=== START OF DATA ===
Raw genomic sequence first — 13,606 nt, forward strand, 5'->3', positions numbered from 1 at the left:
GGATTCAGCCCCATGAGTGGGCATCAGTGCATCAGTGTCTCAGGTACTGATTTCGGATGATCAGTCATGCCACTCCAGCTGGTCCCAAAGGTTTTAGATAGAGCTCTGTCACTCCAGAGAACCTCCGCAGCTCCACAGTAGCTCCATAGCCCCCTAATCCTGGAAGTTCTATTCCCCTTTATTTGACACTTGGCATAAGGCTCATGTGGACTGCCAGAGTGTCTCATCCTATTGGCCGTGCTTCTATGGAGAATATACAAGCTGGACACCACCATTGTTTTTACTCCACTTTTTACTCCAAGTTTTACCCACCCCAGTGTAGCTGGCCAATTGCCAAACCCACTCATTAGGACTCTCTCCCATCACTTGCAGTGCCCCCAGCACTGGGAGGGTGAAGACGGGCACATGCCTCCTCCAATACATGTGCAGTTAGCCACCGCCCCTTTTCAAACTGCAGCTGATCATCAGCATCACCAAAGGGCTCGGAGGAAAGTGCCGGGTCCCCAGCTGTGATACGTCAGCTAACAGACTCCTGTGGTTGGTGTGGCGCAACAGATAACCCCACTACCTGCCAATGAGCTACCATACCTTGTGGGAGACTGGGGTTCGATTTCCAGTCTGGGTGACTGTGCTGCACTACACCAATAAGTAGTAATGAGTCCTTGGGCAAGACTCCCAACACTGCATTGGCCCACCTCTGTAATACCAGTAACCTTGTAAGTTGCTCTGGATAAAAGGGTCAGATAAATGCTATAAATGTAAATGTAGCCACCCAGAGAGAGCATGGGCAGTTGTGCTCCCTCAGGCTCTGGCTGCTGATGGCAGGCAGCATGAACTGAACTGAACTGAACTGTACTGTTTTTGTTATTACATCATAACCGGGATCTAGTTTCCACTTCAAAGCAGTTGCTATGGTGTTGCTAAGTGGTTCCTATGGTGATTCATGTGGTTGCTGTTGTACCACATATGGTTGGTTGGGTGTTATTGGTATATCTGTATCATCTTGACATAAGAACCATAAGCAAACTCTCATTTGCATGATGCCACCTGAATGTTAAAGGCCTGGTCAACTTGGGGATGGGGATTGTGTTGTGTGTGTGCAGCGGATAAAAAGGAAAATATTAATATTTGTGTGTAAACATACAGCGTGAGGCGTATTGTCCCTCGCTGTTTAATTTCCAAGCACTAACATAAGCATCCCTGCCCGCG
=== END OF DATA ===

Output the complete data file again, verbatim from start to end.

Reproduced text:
Raw genomic sequence first — 13,606 nt, forward strand, 5'->3', positions numbered from 1 at the left:
GGATTCAGCCCCATGAGTGGGCATCAGTGCATCAGTGTCTCAGGTACTGATTTCGGATGATCAGTCATGCCACTCCAGCTGGTCCCAAAGGTTTTAGATAGAGCTCTGTCACTCCAGAGAACCTCCGCAGCTCCACAGTAGCTCCATAGCCCCCTAATCCTGGAAGTTCTATTCCCCTTTATTTGACACTTGGCATAAGGCTCATGTGGACTGCCAGAGTGTCTCATCCTATTGGCCGTGCTTCTATGGAGAATATACAAGCTGGACACCACCATTGTTTTTACTCCACTTTTTACTCCAAGTTTTACCCACCCCAGTGTAGCTGGCCAATTGCCAAACCCACTCATTAGGACTCTCTCCCATCACTTGCAGTGCCCCCAGCACTGGGAGGGTGAAGACGGGCACATGCCTCCTCCAATACATGTGCAGTTAGCCACCGCCCCTTTTCAAACTGCAGCTGATCATCAGCATCACCAAAGGGCTCGGAGGAAAGTGCCGGGTCCCCAGCTGTGATACGTCAGCTAACAGACTCCTGTGGTTGGTGTGGCGCAACAGATAACCCCACTACCTGCCAATGAGCTACCATACCTTGTGGGAGACTGGGGTTCGATTTCCAGTCTGGGTGACTGTGCTGCACTACACCAATAAGTAGTAATGAGTCCTTGGGCAAGACTCCCAACACTGCATTGGCCCACCTCTGTAATACCAGTAACCTTGTAAGTTGCTCTGGATAAAAGGGTCAGATAAATGCTATAAATGTAAATGTAGCCACCCAGAGAGAGCATGGGCAGTTGTGCTCCCTCAGGCTCTGGCTGCTGATGGCAGGCAGCATGAACTGAACTGAACTGAACTGTACTGTTTTTGTTATTACATCATAACCGGGATCTAGTTTCCACTTCAAAGCAGTTGCTATGGTGTTGCTAAGTGGTTCCTATGGTGATTCATGTGGTTGCTGTTGTACCACATATGGTTGGTTGGGTGTTATTGGTATATCTGTATCATCTTGACATAAGAACCATAAGCAAACTCTCATTTGCATGATGCCACCTGAATGTTAAAGGCCTGGTCAACTTGGGGATGGGGATTGTGTTGTGTGTGTGCAGCGGATAAAAAGGAAAATATTAATATTTGTGTGTAAACATACAGCGTGAGGCGTATTGTCCCTCGCTGTTTAATTTCCAAGCACTAACATAAGCATCCCTGCCCGCG